Tuesday, October 14, 2014

Religion: What is it Good For?

                “Genesis” is a classic story that has been retold in many different ways over the years. The meaning, the bottom line, the moral takeaway, however, has always been similar. Whether it was the King James’ version of the bible, the New International Readers version, or the New American Standard version, “Genesis” never truly loses the bigger picture meaning. Crumb has changed that in his comic book telling of this renowned tale. With his harsh outlines, his lack of color, and the crude expressions of his characters, Crumb has blared his thoughts of the biblical stories for all to hear. Throughout the graphic novel, there are instance in where Crumb illustrates a reality that breaks the ethereal feel these stories have come to possess. He is making the characters relatable in a way the churches perhaps have been ignorant to all these years. Crumb is trying to poke holes in this religious stigma, by showing the raw side of the characters. By illustrating the emotions of Noah, for example, as God is telling him instructions for the arc, there is a clear fear that many who are familiar with Noah’s adventure may not fully understand.
                The key to the stories put forth in Christianity are that God is the omniscient power that knows what needs to happen for the good of the people, even if the people are not sure about what that is. Crumb pokes holes in the strong belief of the antagonists in the stories when doubt is present. Genesis is meant to emphasis the benefits of blindly following God and all of his advice. Noah was one of the few who had “walked with God”. From the source, Noah is building this arc with confidence and taking criticism from others because he has faith in God. God would not lead him astray, and especially the Catholic faith (which Crumb has experienced) can make parishioners feel guilty for not having the same strength as idols such as Noah.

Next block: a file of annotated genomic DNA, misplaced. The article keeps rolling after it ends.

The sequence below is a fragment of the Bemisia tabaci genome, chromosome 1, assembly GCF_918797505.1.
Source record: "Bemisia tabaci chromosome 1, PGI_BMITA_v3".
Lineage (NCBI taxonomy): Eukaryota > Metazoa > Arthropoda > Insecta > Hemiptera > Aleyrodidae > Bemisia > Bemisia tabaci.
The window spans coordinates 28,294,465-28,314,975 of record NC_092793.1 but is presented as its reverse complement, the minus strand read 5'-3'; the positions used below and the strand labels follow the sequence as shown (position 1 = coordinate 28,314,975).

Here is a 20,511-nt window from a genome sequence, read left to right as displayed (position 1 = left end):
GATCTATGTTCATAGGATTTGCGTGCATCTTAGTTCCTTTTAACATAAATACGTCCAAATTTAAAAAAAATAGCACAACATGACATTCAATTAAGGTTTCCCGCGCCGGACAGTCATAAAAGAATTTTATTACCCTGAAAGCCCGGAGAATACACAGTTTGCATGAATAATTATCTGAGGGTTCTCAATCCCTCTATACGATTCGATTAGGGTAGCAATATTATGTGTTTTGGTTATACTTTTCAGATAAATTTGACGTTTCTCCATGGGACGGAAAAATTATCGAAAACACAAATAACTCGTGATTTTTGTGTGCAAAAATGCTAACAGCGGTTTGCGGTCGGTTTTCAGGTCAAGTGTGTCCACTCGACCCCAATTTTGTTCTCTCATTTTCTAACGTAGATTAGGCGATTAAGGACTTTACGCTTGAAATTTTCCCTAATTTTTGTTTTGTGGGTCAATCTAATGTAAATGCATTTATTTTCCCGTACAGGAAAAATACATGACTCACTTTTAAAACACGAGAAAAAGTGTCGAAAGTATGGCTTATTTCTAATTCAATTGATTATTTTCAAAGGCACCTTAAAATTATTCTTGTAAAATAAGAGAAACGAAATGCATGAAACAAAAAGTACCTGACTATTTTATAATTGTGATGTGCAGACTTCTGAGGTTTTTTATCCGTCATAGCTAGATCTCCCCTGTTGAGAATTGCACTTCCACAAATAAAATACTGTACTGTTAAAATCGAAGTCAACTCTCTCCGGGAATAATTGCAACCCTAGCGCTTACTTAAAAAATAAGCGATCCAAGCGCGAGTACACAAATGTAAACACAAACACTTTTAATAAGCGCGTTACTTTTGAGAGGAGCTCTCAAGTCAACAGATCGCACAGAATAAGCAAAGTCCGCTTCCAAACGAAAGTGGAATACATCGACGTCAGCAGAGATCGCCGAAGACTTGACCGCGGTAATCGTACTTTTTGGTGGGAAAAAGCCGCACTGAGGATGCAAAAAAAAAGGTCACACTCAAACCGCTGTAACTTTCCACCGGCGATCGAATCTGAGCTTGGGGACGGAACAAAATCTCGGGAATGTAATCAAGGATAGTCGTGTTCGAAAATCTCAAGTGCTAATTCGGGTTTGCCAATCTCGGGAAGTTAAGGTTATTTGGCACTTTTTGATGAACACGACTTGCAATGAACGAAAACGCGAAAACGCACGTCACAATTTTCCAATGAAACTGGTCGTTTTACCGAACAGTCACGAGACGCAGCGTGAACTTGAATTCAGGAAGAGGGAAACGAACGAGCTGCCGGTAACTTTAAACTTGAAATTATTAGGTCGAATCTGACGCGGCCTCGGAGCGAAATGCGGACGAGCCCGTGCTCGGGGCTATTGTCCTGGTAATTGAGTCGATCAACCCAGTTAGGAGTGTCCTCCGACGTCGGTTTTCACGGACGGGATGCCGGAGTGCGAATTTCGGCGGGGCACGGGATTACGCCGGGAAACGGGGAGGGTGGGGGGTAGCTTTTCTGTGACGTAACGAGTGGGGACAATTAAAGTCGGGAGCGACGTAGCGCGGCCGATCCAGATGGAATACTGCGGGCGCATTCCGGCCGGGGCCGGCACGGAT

Crumb puts Noah into context to help flip Catholic guilt on its head. On page 30, Noah is illustrated with God as God tells him about his plan to rid the world of the evil that has spread into human nature. The center panel of the third row outlines the ethereal Noah that words alone can paint. Crumb has illuminated Noah’s face in a way that shows God’s praise shining right in his face. The light is pointing towards Noah as he is the hope for the human race. Though there is no coloring, the mind can fill in the lines. The holy light (usually yellow) is making Noah’s old face brighter. Crumb also darkened the small corners furthest from the source, highlighting even more the light on Noah’s face.
                What truly shows Crumb’s overall meaning for his retelling of the book of Genesis, is the words he pairs with this panel. As I described, the visual is of Noah, the savior, the faithful, the good. God’s light is shining on this man, the future of the good of humans. God is telling Noah at this very moment that he is about to “destroy all flesh” that is on the Earth (Crumb 30). God is admitting that everything that is familiar to Noah – save his family – will be destroyed. Whether his neighbors were bad or good people, Noah has full knowledge that their lives will be ending. The cows down the street will be erased simply because they do not belong to Noah. On that note as well, if Noah owns more than one female and one male of any animal it will perish as well. Why exactly? Because God has decided. That is why Crumb has used Noah’s expression to combat the layout of the shining hero. Noah’s eyes are wide with fear, rightly so. He has wrinkles on wrinkles because he has accumulated so many years living his life previous to this moment. What fact that may be lost on some is that Noah is five hundred years old. God is asking this old man to build a giant arc in order to save the future of the human race. No pressure. Crumb’s use of outlining all of the experience and life on Noah’s face is what really contradicts the original lighting of the panel.